Prescribing Of Alzheimer’s Drugs In England 48% Higher Than Expected

A new report into the use of licensed medicines in England has shown the use of drug treatments for Alzheimer’s disease was 48% higher than expected in 2012. The report, released by the Health and Social Care Information Centre today, shows that the use of four licensed treatments for Alzheimer’s – measured by daily doses – was at 52,641,284 doses compared to an expected 35,647,222 doses.

The four treatments currently licensed to treat Alzheimer’s are donepezil (Aricept), rivastigmine (Exelon), galantamine (Reminyl) and memantine (Ebixa and Axura). Donepezil, rivastigmine and galantamine may be prescribed for people with mild to moderate stage Alzheimer’s, while memantine is prescribed for people in the moderate to severe stages of the disease.

Dr Simon Ridley, Head of Research at Alzheimer’s Research UK, the UK’s leading dementia research charity, said:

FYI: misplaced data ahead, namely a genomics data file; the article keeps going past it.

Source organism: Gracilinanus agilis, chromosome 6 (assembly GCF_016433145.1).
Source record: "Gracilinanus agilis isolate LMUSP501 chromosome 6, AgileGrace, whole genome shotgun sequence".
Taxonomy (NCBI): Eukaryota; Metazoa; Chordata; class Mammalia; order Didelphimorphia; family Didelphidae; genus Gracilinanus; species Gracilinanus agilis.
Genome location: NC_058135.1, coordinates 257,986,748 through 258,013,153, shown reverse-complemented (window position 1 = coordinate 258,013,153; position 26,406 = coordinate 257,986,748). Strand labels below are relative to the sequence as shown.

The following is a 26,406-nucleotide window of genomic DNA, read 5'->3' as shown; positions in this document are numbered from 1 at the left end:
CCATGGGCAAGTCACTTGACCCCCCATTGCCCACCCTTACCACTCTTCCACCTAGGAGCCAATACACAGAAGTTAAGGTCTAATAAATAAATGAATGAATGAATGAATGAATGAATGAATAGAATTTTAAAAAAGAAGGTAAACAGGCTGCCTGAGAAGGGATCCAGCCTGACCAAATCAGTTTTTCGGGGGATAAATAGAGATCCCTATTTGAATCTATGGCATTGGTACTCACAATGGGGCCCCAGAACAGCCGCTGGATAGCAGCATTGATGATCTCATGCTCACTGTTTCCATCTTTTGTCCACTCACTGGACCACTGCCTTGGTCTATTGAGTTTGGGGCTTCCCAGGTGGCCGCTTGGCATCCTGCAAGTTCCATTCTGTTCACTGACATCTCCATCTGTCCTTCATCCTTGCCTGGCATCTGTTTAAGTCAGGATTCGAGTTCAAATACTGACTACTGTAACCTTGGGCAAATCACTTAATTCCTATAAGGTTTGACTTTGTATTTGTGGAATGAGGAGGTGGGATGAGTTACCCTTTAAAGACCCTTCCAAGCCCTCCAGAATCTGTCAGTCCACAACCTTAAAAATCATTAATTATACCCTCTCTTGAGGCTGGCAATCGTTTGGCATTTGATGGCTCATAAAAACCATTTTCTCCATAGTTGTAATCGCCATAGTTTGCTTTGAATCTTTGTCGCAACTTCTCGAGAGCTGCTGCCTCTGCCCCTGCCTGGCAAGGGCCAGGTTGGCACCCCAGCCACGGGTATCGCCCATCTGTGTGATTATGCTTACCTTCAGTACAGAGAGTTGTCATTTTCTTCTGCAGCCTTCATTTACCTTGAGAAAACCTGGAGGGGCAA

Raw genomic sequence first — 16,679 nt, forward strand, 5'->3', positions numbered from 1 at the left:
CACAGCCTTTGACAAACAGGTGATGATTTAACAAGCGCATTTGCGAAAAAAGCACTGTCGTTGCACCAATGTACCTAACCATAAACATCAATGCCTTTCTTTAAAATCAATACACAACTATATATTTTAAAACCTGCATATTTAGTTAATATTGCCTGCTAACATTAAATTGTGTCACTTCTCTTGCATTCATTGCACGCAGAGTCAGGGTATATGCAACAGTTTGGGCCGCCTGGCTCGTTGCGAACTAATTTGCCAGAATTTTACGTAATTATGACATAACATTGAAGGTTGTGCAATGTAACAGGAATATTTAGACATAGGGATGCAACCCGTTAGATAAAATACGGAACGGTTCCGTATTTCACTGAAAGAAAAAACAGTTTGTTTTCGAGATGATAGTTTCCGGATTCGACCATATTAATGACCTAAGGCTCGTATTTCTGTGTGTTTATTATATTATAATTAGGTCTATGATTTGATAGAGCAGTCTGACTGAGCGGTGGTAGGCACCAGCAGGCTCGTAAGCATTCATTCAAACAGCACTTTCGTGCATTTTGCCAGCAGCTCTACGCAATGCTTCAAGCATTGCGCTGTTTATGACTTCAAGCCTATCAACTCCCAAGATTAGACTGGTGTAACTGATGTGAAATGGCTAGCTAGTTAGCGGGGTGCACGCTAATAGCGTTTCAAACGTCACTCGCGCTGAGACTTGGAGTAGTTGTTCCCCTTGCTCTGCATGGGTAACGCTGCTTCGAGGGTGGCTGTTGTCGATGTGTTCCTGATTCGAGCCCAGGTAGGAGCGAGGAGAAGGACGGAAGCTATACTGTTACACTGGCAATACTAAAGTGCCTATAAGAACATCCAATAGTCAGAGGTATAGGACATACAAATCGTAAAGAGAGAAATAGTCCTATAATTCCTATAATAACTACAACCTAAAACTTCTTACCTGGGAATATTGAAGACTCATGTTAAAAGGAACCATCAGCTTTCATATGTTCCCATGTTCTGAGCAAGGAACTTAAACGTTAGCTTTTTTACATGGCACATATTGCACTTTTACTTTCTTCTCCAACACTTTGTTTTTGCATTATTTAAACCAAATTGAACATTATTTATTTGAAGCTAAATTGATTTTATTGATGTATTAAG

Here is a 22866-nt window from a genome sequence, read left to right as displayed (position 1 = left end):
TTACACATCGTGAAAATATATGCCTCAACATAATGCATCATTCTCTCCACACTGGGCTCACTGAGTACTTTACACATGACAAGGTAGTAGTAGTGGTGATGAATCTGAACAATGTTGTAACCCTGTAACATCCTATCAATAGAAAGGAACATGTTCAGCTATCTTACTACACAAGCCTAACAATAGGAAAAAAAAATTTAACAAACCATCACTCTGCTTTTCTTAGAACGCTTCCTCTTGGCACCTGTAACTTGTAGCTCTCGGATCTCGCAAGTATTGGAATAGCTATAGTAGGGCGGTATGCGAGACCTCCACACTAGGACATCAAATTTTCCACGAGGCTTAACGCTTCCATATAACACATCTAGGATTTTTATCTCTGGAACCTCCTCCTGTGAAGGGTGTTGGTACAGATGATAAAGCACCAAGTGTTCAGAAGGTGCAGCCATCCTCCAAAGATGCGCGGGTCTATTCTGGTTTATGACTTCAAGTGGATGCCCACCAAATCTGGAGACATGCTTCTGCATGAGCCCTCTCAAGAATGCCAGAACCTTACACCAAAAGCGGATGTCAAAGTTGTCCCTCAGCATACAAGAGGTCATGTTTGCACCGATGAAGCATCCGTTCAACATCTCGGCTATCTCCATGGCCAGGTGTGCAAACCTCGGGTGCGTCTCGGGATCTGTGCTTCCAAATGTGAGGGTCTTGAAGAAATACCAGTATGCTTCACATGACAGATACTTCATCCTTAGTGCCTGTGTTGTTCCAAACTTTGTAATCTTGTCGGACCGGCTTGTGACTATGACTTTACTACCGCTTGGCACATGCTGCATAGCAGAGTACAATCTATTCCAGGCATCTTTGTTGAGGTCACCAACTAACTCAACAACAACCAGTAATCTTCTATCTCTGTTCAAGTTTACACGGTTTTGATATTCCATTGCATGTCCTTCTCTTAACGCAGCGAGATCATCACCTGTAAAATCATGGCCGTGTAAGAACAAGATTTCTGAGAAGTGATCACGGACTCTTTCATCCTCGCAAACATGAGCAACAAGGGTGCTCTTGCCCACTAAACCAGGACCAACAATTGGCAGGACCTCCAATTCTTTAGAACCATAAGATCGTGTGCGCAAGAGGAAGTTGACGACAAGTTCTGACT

“Although the report’s authors caution that there is some uncertainty around these figures, and the reasons for the prescribing rates are unclear from this data, the findings serve to highlight the huge scale of the problem posed by dementia today. Alzheimer’s disease is the most common cause of dementia, affecting around half a million people in the UK with a devastating impact both for individuals and for society as a whole. The treatments examined in this report do not affect the course of the disease, and although they offer some relief from some of the symptoms, their effects wear off over time. There is still a desperate need for effective treatments that can act against the disease process, as well as strategies to prevent the disease, but sustained investment in research is crucial if we are to achieve this.”

 

 

 

 

 

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